Consumers are less concerned than ever about data privacy, despite the number of breaches and privacy issues that have occurred over the last few years.
With GDPR on the horizon, the Direct Marketing Association (DMA) and Acxiom decided to join forces to find out how consumers feel about the data they share and is collected by companies. The research, which has been collected over a five-year period, shows that – though in the short-term consumers may be worried – long-term sentiment hasn’t taken a hit.
The research found that 61 per cent of consumers are already happy with the amount of personal information they share. Perhaps the most significant finding is that attitudes among 55 to 64-year-olds have improved in a big way – with 63 per cent saying they are happy with the amount of data they share, compared to just 47 per cent in 2012. 88 per cent of those happy with their data output cite transparency as one of the keys for their increased trust.
“GDPR comes into force next month and our research shows that consumer attitudes are already changing in a way that makes us optimistic,” said Chris Combemale, group CEO of the DMA. “GDPR establishes a level of transparency and honesty about how data is collected and used, which will be essential to continuing to build and maintain trust between businesses and consumers. This trust is central to data exchange and showing the value to both the business looking to prosper, and the customer looking to benefit.”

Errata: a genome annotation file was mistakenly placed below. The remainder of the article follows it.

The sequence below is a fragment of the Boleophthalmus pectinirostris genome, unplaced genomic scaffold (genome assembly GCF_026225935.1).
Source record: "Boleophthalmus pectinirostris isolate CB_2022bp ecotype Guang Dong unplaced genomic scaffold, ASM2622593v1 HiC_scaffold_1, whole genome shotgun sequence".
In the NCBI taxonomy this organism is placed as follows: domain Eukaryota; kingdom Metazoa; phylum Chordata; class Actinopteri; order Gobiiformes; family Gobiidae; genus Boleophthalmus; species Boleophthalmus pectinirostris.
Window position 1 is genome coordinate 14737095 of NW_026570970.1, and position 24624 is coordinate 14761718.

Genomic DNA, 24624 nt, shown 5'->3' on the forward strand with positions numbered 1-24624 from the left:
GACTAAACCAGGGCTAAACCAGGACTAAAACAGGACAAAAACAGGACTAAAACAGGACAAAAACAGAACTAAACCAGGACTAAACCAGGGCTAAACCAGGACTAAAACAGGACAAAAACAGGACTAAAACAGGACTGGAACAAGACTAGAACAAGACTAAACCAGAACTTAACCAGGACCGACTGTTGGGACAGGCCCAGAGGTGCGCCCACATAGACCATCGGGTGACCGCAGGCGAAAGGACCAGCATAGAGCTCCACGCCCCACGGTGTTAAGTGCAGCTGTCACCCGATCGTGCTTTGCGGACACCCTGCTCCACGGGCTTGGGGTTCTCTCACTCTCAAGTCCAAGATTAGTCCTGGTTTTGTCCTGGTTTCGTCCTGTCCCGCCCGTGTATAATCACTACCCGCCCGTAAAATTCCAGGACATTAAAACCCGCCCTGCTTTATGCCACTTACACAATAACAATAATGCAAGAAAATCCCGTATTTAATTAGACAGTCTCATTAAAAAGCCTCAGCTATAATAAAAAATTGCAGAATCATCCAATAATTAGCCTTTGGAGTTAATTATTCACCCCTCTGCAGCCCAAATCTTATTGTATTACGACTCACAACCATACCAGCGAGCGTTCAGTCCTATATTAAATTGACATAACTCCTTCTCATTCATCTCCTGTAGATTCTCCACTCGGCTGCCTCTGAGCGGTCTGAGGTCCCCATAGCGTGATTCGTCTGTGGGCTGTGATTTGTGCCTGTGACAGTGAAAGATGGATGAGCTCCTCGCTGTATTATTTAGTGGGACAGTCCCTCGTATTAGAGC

51 per cent of respondents said viewing data is essential to the smooth running of the modern economy, up from 38 per cent in 2012.
Meanwhile, the number of consumers unconcerned about the privacy or exchange of their data has increased from 16 per cent in 2012 to 25 per cent this year. This figure rose to 38 per cent among younger respondents.
“It is good to see consumers taking data privacy seriously, though it’s important to understand, they do vary in terms of how they view this subject,” said Jed Mole, European marketing director at Acxiom. “The clear trend is towards greater real-life acceptance of data exchange as part and parcel of everyday life. This is good news for marketers who believe in data ethics and adopt the highest standards in data-driven marketing. Using data to drive more transparent value, treating people as individuals while giving them control especially as we enter the GDPR era, is key to achieving the win-win businesses and consumers really want.”